Former President Donald Trump’s federal indictment is a scathing, 44-page read that opens with the assertion that he aggressively violated the national security laws that he used to initially fuel his successful 2016 campaign for the White House.
Trump faces up to 20 years in prison for allegedly putting the nation’s safety at risk by keeping hundreds of classified records, spilling secrets to boast of his immense power as a former commander-in-chief, and orchestrating a campaign to block the feds from getting them back.
The 37-count indictment against Trump marks the very first time a former American president faces charges for seven different federal crimes. Trump has been formally accused of willful retention of national defense information, engaging in a conspiracy to obstruct justice, withholding a government record, concealing an official document, hiding a record from a federal investigation, scheming to conceal, and making false statements.
The indictment also details how Walt Nauta, a U.S. Navy veteran who became the former president’s trusted Diet Coke valet, played a key role in an attempted coverup. He was hit with similar criminal charges as a co-conspirator.
Department of Justice Special Counsel Jack Smith, who led the historic law enforcement operation, is set to make public statements Friday afternoon regarding the criminal indictment.
The indictment itself details a number of damning instances when Trump knowingly shared classified information and conspired to retain the classified documents—337 pages of them—even after the National Archives sought their return.
The DOJ cites a July 2021 media interview with Trump at his New Jersey club Trump National Golf Club Bedminster. None of the participants in the media interview—including Trump and one of his staffers—had an active security clearance. But Trump still shared a “plan of attack” that the Pentagon and a senior military official had prepared for him.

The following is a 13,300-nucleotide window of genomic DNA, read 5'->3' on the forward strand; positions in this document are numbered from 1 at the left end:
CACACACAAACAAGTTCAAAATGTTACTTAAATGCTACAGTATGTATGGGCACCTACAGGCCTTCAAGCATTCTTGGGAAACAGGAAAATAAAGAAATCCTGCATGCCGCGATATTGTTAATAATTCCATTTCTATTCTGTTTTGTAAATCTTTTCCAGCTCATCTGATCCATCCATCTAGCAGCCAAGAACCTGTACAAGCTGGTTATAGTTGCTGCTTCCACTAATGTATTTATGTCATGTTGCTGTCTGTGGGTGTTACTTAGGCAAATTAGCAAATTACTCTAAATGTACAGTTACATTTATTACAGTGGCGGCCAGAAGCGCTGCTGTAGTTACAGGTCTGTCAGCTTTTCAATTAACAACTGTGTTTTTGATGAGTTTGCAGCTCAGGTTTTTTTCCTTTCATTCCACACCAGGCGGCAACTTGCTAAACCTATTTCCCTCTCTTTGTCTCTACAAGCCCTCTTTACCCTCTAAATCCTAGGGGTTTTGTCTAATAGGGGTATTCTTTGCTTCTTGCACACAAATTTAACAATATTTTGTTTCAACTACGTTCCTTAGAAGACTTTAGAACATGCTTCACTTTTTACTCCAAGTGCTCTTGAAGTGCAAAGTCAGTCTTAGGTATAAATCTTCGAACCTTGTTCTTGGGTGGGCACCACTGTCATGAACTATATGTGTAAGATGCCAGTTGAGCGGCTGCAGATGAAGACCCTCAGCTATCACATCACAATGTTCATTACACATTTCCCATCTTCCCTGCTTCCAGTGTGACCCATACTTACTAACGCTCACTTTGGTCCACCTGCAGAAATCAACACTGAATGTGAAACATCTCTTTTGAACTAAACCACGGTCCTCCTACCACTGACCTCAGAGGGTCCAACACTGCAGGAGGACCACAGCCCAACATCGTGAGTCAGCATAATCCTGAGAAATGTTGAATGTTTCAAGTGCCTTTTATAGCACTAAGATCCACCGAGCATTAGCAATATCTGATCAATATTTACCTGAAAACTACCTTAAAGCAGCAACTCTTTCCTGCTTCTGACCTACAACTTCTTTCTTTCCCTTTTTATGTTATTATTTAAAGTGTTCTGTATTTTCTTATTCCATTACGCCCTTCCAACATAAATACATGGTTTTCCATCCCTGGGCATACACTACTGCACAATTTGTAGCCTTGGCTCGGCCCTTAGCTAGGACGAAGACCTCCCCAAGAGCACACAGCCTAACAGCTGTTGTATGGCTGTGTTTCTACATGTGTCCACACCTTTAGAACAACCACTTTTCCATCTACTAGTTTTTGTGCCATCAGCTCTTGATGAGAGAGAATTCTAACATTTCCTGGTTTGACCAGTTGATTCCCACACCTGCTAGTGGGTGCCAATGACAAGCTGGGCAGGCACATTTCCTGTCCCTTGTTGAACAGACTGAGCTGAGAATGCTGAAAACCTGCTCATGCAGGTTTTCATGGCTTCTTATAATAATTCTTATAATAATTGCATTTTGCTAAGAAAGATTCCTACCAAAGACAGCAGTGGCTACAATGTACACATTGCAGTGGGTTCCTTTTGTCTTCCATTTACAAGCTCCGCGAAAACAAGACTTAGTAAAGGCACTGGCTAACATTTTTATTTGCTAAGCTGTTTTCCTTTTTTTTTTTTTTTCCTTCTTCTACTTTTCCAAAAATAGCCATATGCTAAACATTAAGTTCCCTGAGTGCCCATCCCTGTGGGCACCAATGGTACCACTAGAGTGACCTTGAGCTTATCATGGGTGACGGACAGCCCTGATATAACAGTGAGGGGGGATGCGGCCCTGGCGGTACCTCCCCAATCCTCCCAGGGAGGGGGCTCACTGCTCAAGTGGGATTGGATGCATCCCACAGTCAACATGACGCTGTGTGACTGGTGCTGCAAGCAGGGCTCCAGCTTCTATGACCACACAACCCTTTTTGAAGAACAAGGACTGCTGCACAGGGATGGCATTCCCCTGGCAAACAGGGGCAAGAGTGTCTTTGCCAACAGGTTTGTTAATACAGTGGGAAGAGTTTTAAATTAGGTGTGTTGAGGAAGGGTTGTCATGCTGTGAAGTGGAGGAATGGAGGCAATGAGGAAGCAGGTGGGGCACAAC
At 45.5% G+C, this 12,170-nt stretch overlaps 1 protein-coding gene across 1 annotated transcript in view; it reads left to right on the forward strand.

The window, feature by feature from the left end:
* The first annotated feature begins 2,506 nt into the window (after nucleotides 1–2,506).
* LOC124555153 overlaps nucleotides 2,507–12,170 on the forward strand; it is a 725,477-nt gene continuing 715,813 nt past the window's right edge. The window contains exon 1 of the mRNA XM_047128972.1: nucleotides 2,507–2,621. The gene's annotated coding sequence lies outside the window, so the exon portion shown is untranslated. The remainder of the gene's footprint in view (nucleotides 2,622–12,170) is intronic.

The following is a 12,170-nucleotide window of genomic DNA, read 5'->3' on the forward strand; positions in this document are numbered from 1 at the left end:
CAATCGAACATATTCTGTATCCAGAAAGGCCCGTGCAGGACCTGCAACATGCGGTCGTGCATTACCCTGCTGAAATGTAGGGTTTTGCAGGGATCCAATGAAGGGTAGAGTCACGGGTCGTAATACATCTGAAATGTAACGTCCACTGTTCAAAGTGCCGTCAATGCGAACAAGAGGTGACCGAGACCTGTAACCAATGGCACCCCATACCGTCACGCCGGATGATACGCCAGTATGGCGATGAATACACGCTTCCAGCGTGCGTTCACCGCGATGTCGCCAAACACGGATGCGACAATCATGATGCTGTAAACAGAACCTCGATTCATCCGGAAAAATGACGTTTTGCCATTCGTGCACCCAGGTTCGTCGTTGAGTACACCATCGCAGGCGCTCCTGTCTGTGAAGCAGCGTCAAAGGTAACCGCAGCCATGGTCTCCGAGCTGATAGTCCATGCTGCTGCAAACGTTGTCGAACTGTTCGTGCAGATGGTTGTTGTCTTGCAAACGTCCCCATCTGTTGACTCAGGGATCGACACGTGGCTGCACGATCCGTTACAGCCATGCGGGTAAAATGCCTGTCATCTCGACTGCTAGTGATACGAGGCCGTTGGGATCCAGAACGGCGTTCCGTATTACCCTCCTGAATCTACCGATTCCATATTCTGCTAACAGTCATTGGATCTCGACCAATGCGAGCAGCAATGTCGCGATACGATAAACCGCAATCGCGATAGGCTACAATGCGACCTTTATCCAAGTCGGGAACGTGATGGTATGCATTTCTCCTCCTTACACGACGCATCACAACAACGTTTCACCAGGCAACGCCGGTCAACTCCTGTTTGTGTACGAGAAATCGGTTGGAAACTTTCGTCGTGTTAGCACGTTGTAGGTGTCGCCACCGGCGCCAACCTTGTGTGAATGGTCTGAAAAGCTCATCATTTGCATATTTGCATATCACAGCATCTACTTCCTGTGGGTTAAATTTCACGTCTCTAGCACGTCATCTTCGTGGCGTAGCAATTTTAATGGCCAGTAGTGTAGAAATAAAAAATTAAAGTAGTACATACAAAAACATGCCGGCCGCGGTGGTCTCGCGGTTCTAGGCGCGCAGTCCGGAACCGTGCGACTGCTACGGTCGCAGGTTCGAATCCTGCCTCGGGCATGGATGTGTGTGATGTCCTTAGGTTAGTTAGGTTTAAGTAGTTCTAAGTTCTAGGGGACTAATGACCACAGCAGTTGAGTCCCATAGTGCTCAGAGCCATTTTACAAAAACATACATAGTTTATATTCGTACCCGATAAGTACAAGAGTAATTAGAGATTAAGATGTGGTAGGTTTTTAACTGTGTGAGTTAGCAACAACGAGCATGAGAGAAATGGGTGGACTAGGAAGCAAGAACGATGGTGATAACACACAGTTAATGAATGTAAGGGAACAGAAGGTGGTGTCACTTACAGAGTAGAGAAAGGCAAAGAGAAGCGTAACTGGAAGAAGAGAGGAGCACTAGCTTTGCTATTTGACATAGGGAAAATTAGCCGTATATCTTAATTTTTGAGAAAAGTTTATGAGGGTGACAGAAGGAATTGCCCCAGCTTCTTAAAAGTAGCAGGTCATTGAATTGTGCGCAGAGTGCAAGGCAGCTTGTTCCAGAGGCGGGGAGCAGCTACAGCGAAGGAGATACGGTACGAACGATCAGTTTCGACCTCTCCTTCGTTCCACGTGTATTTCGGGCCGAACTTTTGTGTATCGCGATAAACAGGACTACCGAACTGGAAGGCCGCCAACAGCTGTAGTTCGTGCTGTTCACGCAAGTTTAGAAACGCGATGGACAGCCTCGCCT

“TRUMP told the individuals that the plan was ‘highly confidential’ and ‘secret,’” the indictment notes. “TRUMP also said, ‘as president I could have declassified it,’ and, ‘Now I can’t, you know, but this is still a secret.’”
The indictment also alleges that, on May 23, 2022, Trump met with two of his attorneys at Mar-a-Lago and discussed how they wanted to comply with a subpoena seeking the return of classified documents.
One of Trump’s attorneys claimed that Trump said something to the effect of “I don’t want anybody looking through my boxes,” and asked what would happen “if we just don’t respond at all or don’t play ball with them.”
“Wouldn’t it be better if we just told them we don’t have anything here?” Trump said, according to the lawyer.
Contrary to Trump’s insistence that he had nothing to do with packing up his own boxes when vacating the White House in January 2021, the indictment alleges he was “personally involved in the process.”
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